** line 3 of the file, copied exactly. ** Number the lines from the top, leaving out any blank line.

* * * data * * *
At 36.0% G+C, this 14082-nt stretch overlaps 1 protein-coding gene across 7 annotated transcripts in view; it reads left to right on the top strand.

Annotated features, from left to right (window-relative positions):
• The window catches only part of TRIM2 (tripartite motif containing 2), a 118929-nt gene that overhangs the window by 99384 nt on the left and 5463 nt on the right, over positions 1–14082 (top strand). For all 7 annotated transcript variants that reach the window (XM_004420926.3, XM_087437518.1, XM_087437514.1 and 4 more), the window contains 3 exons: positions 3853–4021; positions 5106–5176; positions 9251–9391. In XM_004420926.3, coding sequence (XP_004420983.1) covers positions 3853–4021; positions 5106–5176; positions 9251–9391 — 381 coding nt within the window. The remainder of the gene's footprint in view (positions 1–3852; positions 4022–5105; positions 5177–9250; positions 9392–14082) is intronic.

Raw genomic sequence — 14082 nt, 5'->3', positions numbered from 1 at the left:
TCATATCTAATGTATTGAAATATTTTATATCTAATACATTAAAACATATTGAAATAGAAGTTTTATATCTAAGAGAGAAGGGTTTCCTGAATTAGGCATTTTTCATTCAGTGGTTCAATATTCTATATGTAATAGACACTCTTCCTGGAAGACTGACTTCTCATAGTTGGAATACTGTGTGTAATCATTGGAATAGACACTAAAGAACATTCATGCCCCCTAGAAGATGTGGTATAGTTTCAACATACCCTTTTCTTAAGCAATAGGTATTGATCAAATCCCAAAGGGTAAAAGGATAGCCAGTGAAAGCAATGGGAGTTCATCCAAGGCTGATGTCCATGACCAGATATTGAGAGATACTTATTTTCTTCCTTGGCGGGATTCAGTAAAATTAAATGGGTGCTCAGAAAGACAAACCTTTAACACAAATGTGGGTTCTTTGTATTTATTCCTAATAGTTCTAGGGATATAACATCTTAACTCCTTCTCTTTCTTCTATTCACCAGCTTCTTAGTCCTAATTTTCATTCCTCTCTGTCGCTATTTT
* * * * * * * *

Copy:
• The window catches only part of TRIM2 (tripartite motif containing 2), a 118929-nt gene that overhangs the window by 99384 nt on the left and 5463 nt on the right, over positions 1–14082 (top strand). For all 7 annotated transcript variants that reach the window (XM_004420926.3, XM_087437518.1, XM_087437514.1 and 4 more), the window contains 3 exons: positions 3853–4021; positions 5106–5176; positions 9251–9391. In XM_004420926.3, coding sequence (XP_004420983.1) covers positions 3853–4021; positions 5106–5176; positions 9251–9391 — 381 coding nt within the window. The remainder of the gene's footprint in view (positions 1–3852; positions 4022–5105; positions 5177–9250; positions 9392–14082) is intronic.